There is a prevalent evil in our country, which is so common, that it seems to be but little noticed. It is the practice of many professors, of leaving places, where Christian society and the ordinances of the gospel are enjoyed, to dwell in the new settlements, without making any provision for the supply of their spiritual wants; influenced, altogether, by a regard to worldly profit. In those desolate regions, it often occurs, that months and years pass over their heads, without the hearing of one gospel sermon. Their children grow up, nearly as wild and irreligious as the heathen in their neighbourhood ; not even enjoying, in many cases, the benefits of a common school. How, I would ask, will such persons be able to answer for the irreparable injury done to their families, by removing them far away from the house of God, and all the public means of grace? The question may be asked, whether a man who happens to reside where evangelical preaching is not heard, ought to change his residence, so as to live under the sound of the gospel ? I would answer, assuredly ; unless he has a reasonable ground of hope, that he can be personally useful to the people where he dwells, or can be instrumental in procuring the establishment of the means of grace among them. For what is the body to the soul ? What coinparison is there between growth in riches, and growth in grace? And who can be excused for exposing to eternal death, the souls of those committed to his care, for the sake of procuring for them a larger share of earthly property? If we would grow in grace, we must live within reach of the means of grace. Let Christians look well to this matter, in choosing their residence, and also in disposing of their children, for the purposes of education, or for acquiring a trade or profession. And I would say, further, when you have choice of preachers, or are about to call a pastor, see that you have regard to the spiritual welfare of your soul, and the souls of your families, in making your selection.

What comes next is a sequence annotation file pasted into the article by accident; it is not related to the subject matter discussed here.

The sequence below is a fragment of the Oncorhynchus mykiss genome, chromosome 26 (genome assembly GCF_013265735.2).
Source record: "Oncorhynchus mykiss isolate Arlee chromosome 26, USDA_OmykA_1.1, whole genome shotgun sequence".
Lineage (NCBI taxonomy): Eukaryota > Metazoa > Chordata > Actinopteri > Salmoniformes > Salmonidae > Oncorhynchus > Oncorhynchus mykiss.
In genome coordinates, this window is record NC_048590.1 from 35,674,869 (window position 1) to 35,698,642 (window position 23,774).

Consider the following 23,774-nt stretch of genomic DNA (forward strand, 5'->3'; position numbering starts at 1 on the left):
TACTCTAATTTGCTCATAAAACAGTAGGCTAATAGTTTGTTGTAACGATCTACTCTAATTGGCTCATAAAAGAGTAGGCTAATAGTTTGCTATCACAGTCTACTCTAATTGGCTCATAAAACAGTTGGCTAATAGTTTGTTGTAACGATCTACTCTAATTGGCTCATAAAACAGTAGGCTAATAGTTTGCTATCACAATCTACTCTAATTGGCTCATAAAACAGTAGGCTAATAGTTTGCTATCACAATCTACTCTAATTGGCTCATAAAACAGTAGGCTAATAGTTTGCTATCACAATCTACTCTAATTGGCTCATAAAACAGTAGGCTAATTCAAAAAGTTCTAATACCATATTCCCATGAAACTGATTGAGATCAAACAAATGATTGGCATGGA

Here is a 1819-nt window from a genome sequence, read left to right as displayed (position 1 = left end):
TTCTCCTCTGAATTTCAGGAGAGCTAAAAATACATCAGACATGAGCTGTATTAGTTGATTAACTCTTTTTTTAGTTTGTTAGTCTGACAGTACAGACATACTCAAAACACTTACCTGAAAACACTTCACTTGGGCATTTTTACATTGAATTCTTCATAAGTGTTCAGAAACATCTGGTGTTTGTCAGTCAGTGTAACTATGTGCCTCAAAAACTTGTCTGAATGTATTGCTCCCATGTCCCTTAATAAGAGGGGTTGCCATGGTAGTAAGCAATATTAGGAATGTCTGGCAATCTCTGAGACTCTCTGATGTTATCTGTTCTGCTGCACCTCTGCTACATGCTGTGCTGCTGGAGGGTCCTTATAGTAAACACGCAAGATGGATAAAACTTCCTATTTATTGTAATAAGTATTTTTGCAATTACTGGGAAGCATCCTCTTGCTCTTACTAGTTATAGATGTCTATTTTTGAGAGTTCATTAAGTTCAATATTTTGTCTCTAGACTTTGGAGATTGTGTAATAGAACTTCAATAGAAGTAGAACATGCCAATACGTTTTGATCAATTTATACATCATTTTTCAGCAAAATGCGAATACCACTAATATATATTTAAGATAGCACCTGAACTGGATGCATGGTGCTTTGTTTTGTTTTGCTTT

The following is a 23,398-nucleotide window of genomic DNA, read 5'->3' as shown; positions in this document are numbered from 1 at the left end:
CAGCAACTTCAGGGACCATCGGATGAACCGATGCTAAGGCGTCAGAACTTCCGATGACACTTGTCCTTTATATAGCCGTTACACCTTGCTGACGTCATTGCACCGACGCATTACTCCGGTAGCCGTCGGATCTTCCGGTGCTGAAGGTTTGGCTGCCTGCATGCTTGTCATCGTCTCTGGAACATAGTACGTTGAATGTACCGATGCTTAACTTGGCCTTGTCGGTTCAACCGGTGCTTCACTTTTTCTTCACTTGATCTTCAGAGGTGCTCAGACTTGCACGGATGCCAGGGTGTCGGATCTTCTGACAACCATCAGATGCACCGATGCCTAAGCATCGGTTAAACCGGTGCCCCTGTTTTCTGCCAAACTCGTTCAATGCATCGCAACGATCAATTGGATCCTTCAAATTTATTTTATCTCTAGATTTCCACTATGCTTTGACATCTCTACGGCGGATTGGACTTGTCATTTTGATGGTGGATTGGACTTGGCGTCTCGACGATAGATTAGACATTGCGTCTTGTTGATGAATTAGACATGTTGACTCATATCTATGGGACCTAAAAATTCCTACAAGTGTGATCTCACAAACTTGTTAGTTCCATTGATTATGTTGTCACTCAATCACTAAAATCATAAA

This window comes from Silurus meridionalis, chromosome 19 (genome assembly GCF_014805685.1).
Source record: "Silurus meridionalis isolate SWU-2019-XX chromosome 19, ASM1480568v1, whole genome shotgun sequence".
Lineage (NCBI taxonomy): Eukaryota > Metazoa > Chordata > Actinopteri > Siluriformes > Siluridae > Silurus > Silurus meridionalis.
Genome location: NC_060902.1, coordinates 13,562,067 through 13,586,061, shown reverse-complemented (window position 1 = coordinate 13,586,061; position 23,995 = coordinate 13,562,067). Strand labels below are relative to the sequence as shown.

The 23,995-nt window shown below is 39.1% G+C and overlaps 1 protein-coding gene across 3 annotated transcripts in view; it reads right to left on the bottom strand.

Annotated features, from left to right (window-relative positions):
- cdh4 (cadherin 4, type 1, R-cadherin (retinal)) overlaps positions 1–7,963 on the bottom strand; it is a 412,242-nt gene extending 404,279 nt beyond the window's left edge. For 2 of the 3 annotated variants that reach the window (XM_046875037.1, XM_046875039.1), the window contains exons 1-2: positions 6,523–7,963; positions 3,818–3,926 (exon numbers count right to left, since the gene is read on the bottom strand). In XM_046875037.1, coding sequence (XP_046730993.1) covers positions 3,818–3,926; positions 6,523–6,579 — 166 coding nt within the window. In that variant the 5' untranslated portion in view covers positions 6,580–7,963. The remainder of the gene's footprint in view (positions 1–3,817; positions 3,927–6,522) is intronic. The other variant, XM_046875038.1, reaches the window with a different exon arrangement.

4. But as the spiritual life, as well as the natural, is subject to various diseases, in providing for its health and growth, we must have respect to medicine, as well as to food, exercise, and air. We know, that in regard to the body, if disease prey on the vitals, food, however nutrtiious, will answer no purpose in promoting growth ; until, by appropriate reniedies, the malady is healed. And the same is true with respect to the soul. When diseased, it requires medicine ; and it is matter of gratitude, that our Great Physician has, for the most part, reserved these salutary applications to himself. Pastors, indeed, by a wise and tender application of the discipline of the church, may prevent and cut off many evils. Private rebuke, in Christian love, would often be medicinal to the erring Christian. But that process which is most common and effectual to recover such a soul, is to cause it to pass through